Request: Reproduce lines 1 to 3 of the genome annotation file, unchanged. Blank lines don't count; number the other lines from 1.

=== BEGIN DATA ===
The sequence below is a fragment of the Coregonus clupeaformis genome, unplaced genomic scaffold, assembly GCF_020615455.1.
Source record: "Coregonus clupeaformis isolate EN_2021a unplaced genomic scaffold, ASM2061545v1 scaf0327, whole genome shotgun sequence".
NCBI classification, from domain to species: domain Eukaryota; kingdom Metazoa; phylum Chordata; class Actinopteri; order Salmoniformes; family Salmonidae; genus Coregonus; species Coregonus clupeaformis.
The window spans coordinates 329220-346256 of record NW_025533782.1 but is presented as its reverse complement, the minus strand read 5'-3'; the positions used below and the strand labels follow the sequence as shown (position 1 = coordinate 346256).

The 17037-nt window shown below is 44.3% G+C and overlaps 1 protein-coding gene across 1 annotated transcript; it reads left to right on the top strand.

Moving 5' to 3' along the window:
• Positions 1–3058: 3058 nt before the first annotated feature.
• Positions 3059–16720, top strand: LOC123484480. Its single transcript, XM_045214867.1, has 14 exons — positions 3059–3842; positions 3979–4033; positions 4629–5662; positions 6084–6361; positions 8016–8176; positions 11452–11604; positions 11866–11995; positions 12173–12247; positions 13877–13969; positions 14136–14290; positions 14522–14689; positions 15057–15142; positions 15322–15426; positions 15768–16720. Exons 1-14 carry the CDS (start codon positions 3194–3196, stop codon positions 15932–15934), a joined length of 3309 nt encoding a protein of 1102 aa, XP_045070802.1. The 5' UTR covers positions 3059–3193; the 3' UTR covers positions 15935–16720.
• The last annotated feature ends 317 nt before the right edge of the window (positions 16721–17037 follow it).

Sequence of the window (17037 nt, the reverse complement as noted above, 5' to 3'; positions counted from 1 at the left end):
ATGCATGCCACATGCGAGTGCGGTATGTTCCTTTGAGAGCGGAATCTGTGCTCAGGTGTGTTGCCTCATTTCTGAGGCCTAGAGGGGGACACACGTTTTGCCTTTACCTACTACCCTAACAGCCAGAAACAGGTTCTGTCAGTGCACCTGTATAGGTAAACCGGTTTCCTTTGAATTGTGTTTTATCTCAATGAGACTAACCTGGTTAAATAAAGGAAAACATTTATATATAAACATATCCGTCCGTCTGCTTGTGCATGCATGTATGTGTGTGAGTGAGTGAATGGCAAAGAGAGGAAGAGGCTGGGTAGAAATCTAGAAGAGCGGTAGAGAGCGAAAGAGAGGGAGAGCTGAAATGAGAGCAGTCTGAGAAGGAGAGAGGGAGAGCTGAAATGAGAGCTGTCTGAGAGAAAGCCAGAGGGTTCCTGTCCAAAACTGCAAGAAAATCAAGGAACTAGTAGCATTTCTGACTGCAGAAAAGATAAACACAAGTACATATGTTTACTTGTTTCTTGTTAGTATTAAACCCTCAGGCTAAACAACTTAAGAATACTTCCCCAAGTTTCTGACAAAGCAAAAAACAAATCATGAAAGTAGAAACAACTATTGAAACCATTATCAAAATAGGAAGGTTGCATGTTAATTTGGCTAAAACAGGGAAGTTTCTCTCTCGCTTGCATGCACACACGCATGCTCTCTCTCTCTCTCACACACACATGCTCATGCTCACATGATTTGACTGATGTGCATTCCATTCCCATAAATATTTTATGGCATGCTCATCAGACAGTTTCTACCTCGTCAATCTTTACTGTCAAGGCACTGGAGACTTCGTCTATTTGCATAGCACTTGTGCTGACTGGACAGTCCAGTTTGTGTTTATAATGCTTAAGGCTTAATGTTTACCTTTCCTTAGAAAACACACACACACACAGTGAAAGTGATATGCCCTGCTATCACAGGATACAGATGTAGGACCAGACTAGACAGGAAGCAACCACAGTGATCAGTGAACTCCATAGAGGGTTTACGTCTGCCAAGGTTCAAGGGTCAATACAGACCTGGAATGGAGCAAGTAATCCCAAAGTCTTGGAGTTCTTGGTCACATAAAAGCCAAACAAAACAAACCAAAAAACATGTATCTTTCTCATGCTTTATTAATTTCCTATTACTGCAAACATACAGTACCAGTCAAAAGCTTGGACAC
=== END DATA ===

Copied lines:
The sequence below is a fragment of the Coregonus clupeaformis genome, unplaced genomic scaffold, assembly GCF_020615455.1.
Source record: "Coregonus clupeaformis isolate EN_2021a unplaced genomic scaffold, ASM2061545v1 scaf0327, whole genome shotgun sequence".
NCBI classification, from domain to species: domain Eukaryota; kingdom Metazoa; phylum Chordata; class Actinopteri; order Salmoniformes; family Salmonidae; genus Coregonus; species Coregonus clupeaformis.